Remember July of last year, when the U.S. Copyright Office said it was totally cool for you to jailbreak your iPhone and there wasn’t squat Apple could do about it? It’s time for the rest of the tech industry to shake in their collective boots, because the Electronic Frontier Foundation, the group that was at the forefront of getting the government to expand the Digital Millennium Copyright Act, is at it again, filing exemptions with the Copyright Office to let you modify pretty much every piece of hardware or electronic media you own.
Essentially, if these exemptions are accepted, that means if you wanted to modify your Blu-ray player so it would be region-free, you’d be good to go. If you wanted to modify your Xbox 360 or PlayStation 3 so it could natively play .MKV files, there would be no legal path for Microsoft or Sony to stop you. Itching to edit some video files to make it look like Buffy killed Edward? If YouTube took it down, it’s just because they’re randomly being jerks, not because you are violating anything legally.
In theory, this DMCA expansion would be an incredible boon for consumers. It would negate arcane laws that only seem to govern products you purchase that primarily exist to entertain. It’s 100 percent legal for me to modify a computer or a car in any way I see fit. But for some reason, if I modify a video game system, it leaves me open to legal action.
However, if this passes, it also potentially opens the door for more piracy and game hacking. This could theoretically raise prices as companies try to maintain their profit margins and increase griefing in games as script-kiddies get more access to trainers and aimbots on their consoles. I say potentially, because it seems unlikely that anyone is letting the DMCA stop them from WiiBrew-ing up their Wii. The technology is already out there, people are already doing it, all the DMCA is doing is trying to stop it by making a seemingly innocuous act illegal and from a position that is mostly unenforceable. If the exemptions are anything like the previous ones, it would allow companies to thwart modifiers by not releasing updates to modified devices or allowing services like online gameplay.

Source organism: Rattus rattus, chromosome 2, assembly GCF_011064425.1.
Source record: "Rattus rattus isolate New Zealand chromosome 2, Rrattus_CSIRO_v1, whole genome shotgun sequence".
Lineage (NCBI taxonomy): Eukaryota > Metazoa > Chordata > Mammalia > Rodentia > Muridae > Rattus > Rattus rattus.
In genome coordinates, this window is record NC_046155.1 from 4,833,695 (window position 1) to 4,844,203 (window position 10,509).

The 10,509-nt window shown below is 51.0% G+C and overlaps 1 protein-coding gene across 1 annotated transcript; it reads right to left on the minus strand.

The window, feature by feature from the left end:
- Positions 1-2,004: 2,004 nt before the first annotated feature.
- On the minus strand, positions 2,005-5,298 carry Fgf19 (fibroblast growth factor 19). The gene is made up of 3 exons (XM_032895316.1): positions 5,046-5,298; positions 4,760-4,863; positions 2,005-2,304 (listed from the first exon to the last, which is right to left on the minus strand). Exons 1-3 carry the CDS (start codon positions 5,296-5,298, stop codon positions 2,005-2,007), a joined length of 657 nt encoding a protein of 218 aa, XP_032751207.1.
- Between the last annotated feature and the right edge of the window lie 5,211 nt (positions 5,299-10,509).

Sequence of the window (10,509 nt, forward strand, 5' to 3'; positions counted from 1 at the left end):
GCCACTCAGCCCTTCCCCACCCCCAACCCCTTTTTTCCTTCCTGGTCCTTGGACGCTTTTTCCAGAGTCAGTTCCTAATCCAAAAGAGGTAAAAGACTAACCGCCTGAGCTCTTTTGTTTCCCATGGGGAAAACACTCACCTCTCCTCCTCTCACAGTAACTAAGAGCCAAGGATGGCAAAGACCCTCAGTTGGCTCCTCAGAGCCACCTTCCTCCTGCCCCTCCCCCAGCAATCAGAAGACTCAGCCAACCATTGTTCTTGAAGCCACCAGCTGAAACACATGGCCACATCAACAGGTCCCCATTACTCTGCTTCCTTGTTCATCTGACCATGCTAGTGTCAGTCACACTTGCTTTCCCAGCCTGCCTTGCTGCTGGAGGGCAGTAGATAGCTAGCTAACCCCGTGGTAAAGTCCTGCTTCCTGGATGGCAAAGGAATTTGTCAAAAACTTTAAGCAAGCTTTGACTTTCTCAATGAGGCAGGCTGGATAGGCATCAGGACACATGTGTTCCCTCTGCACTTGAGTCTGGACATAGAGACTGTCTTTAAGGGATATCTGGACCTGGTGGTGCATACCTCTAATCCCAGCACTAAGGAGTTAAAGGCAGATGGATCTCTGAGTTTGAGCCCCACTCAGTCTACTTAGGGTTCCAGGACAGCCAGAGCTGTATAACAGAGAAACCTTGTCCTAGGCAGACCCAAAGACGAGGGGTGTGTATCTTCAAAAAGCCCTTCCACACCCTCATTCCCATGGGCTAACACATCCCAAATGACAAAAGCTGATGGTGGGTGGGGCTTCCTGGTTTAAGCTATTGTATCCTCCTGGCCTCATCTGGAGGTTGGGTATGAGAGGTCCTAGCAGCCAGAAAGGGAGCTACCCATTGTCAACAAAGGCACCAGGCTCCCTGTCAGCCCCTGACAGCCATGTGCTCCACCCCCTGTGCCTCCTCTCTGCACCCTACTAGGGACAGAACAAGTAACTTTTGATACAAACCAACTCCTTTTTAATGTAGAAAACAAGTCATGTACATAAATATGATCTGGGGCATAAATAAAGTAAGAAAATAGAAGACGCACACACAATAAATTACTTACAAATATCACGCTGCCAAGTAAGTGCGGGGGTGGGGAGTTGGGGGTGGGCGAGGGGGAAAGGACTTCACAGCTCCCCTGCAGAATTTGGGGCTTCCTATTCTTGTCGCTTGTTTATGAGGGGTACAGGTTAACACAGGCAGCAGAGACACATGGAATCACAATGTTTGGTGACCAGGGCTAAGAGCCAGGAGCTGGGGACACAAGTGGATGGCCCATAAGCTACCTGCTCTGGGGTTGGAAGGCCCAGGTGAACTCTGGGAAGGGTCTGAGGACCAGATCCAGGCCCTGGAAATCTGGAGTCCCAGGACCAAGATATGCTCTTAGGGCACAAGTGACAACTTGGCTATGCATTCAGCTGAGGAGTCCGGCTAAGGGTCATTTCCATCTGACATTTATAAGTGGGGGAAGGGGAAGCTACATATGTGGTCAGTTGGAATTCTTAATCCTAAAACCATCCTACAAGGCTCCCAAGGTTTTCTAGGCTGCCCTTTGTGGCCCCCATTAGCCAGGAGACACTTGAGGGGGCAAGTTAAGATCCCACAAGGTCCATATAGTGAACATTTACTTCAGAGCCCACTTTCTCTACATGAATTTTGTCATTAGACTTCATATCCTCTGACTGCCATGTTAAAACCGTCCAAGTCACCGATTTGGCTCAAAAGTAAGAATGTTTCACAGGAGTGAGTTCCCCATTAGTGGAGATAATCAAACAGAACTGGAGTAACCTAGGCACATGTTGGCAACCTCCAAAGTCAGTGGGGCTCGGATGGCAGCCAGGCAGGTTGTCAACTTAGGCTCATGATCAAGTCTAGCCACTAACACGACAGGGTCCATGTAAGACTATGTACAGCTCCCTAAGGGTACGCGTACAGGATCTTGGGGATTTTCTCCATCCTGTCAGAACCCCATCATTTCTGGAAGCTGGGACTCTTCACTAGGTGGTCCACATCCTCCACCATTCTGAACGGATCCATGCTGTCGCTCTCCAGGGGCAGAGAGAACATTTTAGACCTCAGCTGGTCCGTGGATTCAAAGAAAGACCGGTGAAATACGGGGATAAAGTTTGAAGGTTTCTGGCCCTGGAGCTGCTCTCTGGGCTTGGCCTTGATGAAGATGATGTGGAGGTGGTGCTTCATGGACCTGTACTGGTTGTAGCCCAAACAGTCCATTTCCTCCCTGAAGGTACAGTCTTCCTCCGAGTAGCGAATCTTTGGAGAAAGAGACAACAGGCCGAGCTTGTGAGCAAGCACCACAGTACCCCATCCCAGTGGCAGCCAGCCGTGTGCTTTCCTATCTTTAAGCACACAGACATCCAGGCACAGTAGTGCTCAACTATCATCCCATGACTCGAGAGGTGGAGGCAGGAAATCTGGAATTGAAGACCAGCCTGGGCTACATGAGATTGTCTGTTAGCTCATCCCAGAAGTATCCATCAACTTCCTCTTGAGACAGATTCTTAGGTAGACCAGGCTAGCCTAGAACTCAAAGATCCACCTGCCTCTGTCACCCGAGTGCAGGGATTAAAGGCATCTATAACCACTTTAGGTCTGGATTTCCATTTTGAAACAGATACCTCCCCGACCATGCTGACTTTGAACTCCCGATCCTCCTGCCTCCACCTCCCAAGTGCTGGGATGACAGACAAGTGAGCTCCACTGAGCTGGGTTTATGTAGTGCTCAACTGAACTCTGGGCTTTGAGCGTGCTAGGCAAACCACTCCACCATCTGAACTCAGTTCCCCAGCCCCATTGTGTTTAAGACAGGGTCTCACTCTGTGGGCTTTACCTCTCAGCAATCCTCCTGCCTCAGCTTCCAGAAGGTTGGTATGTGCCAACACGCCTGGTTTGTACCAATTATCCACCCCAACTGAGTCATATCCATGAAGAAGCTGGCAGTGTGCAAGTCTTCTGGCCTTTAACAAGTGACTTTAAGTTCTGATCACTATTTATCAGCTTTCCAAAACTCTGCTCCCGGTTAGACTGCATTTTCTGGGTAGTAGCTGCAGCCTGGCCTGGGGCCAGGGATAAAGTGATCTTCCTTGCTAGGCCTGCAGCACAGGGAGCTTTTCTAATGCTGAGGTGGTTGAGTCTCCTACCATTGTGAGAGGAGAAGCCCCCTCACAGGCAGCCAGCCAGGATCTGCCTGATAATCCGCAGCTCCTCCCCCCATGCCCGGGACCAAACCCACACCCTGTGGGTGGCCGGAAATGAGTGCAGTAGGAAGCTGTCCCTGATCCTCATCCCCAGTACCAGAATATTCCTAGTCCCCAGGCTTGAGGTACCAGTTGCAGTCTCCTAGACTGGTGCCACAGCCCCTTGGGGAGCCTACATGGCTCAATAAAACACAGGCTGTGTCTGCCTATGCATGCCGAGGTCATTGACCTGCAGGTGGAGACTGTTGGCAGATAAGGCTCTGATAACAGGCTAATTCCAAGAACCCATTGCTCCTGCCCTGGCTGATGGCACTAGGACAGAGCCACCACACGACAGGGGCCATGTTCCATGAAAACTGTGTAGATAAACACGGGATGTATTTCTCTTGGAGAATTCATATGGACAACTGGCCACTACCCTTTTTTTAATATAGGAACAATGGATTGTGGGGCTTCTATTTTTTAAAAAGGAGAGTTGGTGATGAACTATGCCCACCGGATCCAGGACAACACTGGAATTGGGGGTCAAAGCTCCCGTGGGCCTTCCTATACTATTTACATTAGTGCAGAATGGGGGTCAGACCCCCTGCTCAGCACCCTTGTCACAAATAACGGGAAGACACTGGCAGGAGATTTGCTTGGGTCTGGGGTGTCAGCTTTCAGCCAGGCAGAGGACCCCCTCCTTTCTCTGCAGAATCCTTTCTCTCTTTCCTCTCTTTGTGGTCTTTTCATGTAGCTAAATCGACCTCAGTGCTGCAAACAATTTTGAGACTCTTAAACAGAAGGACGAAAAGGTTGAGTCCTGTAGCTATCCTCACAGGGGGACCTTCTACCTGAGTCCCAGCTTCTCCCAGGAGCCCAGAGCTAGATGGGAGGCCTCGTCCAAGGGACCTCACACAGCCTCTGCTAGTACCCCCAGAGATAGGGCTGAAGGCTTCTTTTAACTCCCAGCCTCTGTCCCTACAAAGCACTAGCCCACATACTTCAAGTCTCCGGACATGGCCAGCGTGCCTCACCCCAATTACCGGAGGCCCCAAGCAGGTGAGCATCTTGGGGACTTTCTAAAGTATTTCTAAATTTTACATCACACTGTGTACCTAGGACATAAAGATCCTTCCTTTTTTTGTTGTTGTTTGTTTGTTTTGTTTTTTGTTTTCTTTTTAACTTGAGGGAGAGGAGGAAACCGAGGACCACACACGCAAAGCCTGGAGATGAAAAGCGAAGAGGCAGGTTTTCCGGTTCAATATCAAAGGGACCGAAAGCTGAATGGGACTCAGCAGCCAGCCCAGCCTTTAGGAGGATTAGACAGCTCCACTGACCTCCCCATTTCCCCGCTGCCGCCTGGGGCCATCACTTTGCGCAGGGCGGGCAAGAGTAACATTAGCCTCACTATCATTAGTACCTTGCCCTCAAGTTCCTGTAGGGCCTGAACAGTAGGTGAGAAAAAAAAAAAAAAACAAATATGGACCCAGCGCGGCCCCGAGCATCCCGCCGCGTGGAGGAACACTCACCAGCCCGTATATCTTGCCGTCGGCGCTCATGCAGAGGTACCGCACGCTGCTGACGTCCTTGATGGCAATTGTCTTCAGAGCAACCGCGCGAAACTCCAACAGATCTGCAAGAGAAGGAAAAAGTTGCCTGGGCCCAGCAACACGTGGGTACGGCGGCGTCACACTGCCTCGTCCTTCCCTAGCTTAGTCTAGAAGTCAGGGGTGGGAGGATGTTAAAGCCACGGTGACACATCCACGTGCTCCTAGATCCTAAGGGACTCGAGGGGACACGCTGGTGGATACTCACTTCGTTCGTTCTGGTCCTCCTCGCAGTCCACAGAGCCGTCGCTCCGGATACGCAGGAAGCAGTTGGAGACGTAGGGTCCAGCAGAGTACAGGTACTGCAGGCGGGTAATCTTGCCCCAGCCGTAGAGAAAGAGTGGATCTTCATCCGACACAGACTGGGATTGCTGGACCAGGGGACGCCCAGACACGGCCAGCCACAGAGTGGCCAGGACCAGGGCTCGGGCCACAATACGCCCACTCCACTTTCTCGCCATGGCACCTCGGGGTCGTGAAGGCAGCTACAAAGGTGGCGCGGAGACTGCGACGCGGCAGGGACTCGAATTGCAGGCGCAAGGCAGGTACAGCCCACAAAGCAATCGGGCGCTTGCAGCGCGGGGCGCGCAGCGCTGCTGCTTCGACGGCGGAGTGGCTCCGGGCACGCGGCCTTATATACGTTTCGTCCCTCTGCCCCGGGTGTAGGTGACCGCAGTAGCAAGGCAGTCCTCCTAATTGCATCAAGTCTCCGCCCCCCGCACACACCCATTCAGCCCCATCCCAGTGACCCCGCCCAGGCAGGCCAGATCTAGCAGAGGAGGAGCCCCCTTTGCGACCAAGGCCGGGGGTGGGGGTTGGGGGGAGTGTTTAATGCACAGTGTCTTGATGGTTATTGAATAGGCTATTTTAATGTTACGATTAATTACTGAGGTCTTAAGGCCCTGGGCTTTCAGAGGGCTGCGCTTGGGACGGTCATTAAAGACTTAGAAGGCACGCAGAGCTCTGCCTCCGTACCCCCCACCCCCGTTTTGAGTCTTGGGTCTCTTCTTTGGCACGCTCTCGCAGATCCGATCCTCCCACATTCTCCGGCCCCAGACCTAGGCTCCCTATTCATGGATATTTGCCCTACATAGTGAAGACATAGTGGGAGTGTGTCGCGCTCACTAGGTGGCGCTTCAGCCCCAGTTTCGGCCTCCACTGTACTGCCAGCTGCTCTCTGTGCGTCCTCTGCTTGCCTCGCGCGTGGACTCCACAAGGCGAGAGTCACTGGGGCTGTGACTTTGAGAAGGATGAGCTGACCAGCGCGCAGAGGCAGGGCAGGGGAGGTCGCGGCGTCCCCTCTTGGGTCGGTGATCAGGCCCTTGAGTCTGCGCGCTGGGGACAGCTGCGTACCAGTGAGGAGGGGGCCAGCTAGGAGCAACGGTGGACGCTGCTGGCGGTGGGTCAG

Even beyond the argument of “I own it, I should be able to do whatever I want with it,” the last round of DMCA exemptions creates an odd situation when it comes to modifying entertainment technology. It is illegal for me to modify the WiFi-only PlayStation Vita. However, it should be legal to modify the higher-end model, because it has 3G connectivity, which would technically make it a phone.
The tech and entertainment industries are praying this doesn’t happen. If it does, it may be the most blatantly pro-consumer move since, well, summer of 2010, the last time there were DMCA exemptions.